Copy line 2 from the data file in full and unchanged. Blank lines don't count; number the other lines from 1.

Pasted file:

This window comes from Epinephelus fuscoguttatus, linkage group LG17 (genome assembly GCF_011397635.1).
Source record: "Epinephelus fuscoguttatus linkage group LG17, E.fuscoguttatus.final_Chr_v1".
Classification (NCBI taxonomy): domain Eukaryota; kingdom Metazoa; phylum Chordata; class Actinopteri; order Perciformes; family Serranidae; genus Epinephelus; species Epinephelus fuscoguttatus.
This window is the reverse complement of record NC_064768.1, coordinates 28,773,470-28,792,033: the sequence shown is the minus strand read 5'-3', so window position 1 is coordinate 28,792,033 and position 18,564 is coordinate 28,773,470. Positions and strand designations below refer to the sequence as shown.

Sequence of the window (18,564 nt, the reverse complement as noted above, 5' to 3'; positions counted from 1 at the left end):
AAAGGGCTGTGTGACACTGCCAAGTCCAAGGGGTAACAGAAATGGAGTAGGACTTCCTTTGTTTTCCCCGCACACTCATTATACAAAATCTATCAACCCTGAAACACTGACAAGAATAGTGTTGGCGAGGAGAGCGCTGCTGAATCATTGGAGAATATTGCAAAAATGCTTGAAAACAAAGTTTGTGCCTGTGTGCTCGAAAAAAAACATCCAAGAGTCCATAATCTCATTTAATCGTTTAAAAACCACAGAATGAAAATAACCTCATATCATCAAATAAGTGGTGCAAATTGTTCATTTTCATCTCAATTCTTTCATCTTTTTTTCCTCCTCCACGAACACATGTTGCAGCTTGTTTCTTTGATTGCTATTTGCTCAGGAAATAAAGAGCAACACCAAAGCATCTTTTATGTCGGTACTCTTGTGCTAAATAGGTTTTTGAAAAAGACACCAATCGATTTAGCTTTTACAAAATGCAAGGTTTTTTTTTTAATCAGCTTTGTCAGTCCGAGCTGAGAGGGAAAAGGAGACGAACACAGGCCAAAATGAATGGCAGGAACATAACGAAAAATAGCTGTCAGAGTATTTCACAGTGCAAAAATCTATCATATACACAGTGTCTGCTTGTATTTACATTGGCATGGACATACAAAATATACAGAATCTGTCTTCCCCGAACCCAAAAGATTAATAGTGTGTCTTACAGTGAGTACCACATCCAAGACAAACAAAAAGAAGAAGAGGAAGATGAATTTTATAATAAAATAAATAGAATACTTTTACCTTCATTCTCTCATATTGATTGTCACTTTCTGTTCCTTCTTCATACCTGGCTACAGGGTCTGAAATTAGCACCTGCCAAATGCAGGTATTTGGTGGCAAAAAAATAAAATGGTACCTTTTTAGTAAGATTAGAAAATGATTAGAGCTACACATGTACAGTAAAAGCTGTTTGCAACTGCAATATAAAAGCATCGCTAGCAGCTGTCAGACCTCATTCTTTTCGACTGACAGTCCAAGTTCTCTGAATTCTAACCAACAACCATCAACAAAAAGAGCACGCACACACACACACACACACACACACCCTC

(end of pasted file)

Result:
Source record: "Epinephelus fuscoguttatus linkage group LG17, E.fuscoguttatus.final_Chr_v1".